Sheila Kearns, 58, showed the 2013 comedy horror The ABCs of Death to students in five Spanish classes ranging in age from 14 to 18 at East High School on 11 April 2013, according to the Columbus Dispatch . She had reportedly assumed the film, which features scenes of full frontal nudity, masturbation, ejaculate, hard drug use, faeces and vomit, was suitable for students to view.
In fact, only a few of the movie’s 26 alphabetical segments, which range from A is for Apocalypse to Z is for Zetsumetsu and are directed by dozens of different film-makers – Kill List’s Ben Wheatley is the best known – are in Spanish. Kearns had her back to the movie at all times, according to her defence team, and was not aware of the graphic content.
Kearns’ decision to screen the inappropriate movie, which was certified 18 by the British Board of Film Classification for “strong violence, gore, sex, sexual violence and hard drug use”, was discovered when an assistant principal walked into the room. The supply teacher reportedly tried to fast-forward the film, but it paused on a scene in which bared female breasts could be clearly seen on the television screen.
Kearns, who does not speak Spanish herself and had not watched the movie in advance of screening it for students, is charged with five felony counts of disseminating matter harmful to juveniles. The harshest punishment should she be found guilty by a jury at the Common Pleas court in Franklin County would be a year in prison and a fine of $2,500 (£1640) for each charge. However, the alleged crimes are considered low-level felonies and the most likely punishment is probation.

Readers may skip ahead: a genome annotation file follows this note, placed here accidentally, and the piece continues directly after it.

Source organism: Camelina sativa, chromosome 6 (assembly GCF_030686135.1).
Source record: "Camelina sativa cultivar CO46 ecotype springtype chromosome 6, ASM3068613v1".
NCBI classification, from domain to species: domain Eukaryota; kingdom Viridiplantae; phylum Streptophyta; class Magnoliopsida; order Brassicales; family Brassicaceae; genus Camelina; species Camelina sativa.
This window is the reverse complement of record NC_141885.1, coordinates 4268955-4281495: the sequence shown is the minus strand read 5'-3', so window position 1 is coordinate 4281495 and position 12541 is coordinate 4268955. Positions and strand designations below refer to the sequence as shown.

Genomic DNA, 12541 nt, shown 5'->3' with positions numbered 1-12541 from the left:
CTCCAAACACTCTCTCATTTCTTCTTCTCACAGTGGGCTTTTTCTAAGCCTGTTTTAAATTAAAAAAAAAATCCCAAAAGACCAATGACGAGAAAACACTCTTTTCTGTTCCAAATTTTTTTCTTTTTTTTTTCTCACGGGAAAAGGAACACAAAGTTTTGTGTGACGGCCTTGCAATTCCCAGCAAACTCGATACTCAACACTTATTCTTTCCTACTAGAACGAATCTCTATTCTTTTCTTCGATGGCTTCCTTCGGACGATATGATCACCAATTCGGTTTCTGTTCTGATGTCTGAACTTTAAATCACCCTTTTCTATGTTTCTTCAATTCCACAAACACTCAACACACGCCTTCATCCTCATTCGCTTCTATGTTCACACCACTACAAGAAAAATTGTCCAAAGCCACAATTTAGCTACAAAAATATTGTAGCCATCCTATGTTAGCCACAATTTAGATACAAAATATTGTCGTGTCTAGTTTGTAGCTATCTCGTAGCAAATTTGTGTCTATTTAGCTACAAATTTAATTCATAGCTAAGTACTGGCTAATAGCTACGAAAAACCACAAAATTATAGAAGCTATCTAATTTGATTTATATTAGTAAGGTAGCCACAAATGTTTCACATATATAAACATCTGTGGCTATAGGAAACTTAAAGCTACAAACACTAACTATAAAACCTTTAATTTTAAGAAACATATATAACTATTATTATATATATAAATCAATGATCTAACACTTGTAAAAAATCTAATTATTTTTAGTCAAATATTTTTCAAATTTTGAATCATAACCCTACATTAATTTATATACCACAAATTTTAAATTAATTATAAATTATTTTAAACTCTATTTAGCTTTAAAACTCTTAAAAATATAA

Defence lawyer Geoffrey Oglesby criticised the Columbus City schools district for hiring Kearns as a long-term substitute teacher for Spanish classes despite her inability to teach the subject. She was forced to show videos to the children “in an act of glorified babysitting”, he said, adding: “It was a mistake that the state wants to turn into a crime.”
The jury of 10 men and two women will consider whether The ABCs of Death appeals “to the prurient or scatological interest … rather than primarily for a genuine, scientific, educational, sociological, moral or artistic purpose” when making its decision.
The ABCs of Death, which features scenes in English, Thai and Japanese, as well as Spanish, received a two-star review from The Guardian’s Catherine Shoard in April 2013 . She wrote: “The most intentional fun comes courtesy of N (for Nuptials), which tells the story of a parrot who snitches on a cheating fiancee, and Z for Zetsumetsu, whose massive strap-ons with bayonet extensions and Dr Strangelove nods and vegetable-based horror couldn’t, you’d think, get any odder – until you see a cutaway to a pair of breasts tattooed with an image of 9/11.”
guardian.co.uk © Guardian News and Media 2015
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